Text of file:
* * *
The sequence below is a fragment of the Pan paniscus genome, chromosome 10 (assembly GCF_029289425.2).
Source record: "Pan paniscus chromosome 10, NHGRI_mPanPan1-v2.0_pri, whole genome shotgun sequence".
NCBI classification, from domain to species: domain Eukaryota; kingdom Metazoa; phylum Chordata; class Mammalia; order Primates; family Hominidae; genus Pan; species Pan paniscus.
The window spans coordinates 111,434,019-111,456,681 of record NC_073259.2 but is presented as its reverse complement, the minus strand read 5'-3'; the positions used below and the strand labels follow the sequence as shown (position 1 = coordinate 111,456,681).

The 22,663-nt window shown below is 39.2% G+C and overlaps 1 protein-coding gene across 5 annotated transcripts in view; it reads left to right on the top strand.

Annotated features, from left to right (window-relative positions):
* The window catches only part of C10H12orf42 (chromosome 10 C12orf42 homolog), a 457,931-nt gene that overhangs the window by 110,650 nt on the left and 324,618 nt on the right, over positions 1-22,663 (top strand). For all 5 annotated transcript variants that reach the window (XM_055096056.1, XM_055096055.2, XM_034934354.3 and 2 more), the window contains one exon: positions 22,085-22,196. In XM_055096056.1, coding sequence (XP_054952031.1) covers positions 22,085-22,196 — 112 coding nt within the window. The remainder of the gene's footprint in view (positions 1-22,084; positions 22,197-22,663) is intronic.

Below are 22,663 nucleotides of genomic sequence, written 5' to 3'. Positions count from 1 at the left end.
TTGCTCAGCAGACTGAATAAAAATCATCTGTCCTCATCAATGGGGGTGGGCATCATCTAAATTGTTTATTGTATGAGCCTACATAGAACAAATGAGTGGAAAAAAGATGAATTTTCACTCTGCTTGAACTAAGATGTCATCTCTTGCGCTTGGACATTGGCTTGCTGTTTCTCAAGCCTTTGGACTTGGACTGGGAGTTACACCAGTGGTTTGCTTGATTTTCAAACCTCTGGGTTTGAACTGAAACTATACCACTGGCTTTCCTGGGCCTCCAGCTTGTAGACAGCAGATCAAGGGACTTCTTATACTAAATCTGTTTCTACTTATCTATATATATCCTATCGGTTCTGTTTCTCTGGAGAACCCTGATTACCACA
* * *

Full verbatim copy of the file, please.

The sequence below is a fragment of the Pan paniscus genome, chromosome 10 (assembly GCF_029289425.2).
Source record: "Pan paniscus chromosome 10, NHGRI_mPanPan1-v2.0_pri, whole genome shotgun sequence".
NCBI classification, from domain to species: domain Eukaryota; kingdom Metazoa; phylum Chordata; class Mammalia; order Primates; family Hominidae; genus Pan; species Pan paniscus.
The window spans coordinates 111,434,019-111,456,681 of record NC_073259.2 but is presented as its reverse complement, the minus strand read 5'-3'; the positions used below and the strand labels follow the sequence as shown (position 1 = coordinate 111,456,681).

The 22,663-nt window shown below is 39.2% G+C and overlaps 1 protein-coding gene across 5 annotated transcripts in view; it reads left to right on the top strand.

Annotated features, from left to right (window-relative positions):
* The window catches only part of C10H12orf42 (chromosome 10 C12orf42 homolog), a 457,931-nt gene that overhangs the window by 110,650 nt on the left and 324,618 nt on the right, over positions 1-22,663 (top strand). For all 5 annotated transcript variants that reach the window (XM_055096056.1, XM_055096055.2, XM_034934354.3 and 2 more), the window contains one exon: positions 22,085-22,196. In XM_055096056.1, coding sequence (XP_054952031.1) covers positions 22,085-22,196 — 112 coding nt within the window. The remainder of the gene's footprint in view (positions 1-22,084; positions 22,197-22,663) is intronic.

Below are 22,663 nucleotides of genomic sequence, written 5' to 3'. Positions count from 1 at the left end.
TTGCTCAGCAGACTGAATAAAAATCATCTGTCCTCATCAATGGGGGTGGGCATCATCTAAATTGTTTATTGTATGAGCCTACATAGAACAAATGAGTGGAAAAAAGATGAATTTTCACTCTGCTTGAACTAAGATGTCATCTCTTGCGCTTGGACATTGGCTTGCTGTTTCTCAAGCCTTTGGACTTGGACTGGGAGTTACACCAGTGGTTTGCTTGATTTTCAAACCTCTGGGTTTGAACTGAAACTATACCACTGGCTTTCCTGGGCCTCCAGCTTGTAGACAGCAGATCAAGGGACTTCTTATACTAAATCTGTTTCTACTTATCTATATATATCCTATCGGTTCTGTTTCTCTGGAGAACCCTGATTACCACA